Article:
It’s the season of gingerbread lattes, mittens, and scraping frost off your car in the morning. It’s also cold and flu season which means advice for staying healthy and keeping virus’ at bay is never-ending.
One of the most common things we hear this time of year is to make sure we’re taking Vitamin D supplements but, is there any truth behind it?
Vitamin D is produced by the body when we are exposed to sunlight so it makes sense that we might be deficient during the colder and cloudier winter months. Our bodies cannot produce it without sunlight and it is estimated that sensible sun exposure on bare skin for 5-10 minutes 2-3 times per week allows most people to produce sufficient Vitamin D.
Vitamin D is not only important for our immune systems during the winter but it also plays a vital role in bone-building, cognitive function, joint health, immune function, blood sugar control, positive mood, and more.
Studies have even suggested that many of us are deficient in Vitamin D. A serious deficiency will show itself through symptoms like being sick frequently, feeling tired or fatigued often, having bone and back pain, depression, bone loss, hair loss, and being slow to heal from wounds.
Vitamin D is stored up in our body so having an excess of it can cause problems as well, such as kidney stones.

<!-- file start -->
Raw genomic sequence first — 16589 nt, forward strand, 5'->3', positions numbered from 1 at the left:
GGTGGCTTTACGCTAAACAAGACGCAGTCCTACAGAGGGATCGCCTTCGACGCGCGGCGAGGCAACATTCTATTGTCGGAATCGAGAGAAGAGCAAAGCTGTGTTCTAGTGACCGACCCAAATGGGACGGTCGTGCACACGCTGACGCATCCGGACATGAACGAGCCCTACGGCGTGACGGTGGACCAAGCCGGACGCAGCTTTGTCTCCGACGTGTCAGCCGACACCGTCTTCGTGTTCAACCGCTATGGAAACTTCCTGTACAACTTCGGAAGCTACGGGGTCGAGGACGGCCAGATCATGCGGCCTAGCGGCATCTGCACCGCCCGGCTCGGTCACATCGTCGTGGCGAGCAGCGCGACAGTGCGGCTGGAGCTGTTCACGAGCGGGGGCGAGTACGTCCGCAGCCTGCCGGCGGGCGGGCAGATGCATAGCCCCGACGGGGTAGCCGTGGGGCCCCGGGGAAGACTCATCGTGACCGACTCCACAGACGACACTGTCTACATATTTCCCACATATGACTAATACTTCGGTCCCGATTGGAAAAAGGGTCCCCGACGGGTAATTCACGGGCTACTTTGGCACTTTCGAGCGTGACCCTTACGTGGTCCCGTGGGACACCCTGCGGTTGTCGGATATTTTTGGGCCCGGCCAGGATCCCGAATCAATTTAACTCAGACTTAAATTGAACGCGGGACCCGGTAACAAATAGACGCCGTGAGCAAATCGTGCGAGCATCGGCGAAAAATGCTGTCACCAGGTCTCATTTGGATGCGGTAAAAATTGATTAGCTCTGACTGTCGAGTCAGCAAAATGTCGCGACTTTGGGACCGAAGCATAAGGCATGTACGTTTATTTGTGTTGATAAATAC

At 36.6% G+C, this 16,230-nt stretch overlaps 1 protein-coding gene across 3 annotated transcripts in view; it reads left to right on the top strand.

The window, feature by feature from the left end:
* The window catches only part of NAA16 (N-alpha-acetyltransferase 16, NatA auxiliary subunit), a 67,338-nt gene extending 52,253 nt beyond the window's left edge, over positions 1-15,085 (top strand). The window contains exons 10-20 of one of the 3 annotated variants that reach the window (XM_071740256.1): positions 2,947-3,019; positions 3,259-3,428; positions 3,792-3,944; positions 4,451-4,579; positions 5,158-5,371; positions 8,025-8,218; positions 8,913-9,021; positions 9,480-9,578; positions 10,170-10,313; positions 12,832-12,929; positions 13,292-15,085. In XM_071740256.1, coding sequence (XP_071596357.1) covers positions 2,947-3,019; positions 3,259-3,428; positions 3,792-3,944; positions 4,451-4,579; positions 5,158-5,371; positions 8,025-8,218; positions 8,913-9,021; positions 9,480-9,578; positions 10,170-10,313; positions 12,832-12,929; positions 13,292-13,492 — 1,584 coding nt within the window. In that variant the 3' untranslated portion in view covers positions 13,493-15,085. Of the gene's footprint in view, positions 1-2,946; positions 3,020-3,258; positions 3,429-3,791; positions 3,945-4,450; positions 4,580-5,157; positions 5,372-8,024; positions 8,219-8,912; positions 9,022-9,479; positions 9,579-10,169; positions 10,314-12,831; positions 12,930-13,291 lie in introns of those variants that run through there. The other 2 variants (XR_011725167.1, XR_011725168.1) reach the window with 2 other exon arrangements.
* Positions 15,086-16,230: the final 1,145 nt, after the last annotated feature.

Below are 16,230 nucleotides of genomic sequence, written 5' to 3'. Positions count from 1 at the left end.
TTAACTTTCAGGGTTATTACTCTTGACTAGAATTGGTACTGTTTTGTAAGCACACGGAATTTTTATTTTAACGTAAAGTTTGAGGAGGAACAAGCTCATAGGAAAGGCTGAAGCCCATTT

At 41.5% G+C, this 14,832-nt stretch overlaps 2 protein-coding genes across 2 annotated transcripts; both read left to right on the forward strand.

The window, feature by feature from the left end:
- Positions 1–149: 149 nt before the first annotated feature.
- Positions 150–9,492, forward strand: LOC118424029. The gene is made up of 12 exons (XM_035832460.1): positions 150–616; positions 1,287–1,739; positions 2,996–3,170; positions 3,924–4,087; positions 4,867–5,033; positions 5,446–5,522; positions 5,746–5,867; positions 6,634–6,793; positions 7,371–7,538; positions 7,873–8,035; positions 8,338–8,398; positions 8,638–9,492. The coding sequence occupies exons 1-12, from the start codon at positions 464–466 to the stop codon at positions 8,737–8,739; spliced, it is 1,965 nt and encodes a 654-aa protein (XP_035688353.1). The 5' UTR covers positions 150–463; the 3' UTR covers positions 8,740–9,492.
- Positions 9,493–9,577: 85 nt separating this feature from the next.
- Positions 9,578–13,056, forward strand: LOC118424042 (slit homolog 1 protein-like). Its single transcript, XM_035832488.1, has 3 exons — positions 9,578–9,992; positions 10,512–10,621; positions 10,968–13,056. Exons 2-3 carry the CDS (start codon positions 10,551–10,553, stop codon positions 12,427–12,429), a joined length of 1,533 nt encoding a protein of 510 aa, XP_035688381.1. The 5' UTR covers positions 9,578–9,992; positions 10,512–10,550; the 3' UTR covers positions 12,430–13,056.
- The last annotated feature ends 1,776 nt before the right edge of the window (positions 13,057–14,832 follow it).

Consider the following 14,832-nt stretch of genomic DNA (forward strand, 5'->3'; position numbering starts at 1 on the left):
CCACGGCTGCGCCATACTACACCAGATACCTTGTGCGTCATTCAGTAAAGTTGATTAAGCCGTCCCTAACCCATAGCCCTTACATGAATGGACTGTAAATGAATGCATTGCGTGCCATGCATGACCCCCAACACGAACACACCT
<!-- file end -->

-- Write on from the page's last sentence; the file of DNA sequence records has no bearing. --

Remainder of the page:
Recent studies have shown that taking a Vitamin D supplement can help fight off illnesses and asthmas attacks, but still, it’s not universally recommended. Many doctors disagree on whether it’s a good idea to add it to your daily routine. However, the consensus seems to be that taking Vitamin D supplements won’t do you any harm so if you feel concerned that you might be low in Vitamin D, talk to your health professional.
If you’re looking to get more Vitamin D in your diet, you can always add more fortified foods to your diet like tofu, cereal, or yogurt (check the labels to ensure they’re high in Vitamin D).
Looking for more tips on staying healthy this season? Read our post on foods to eat to fight dry skin next!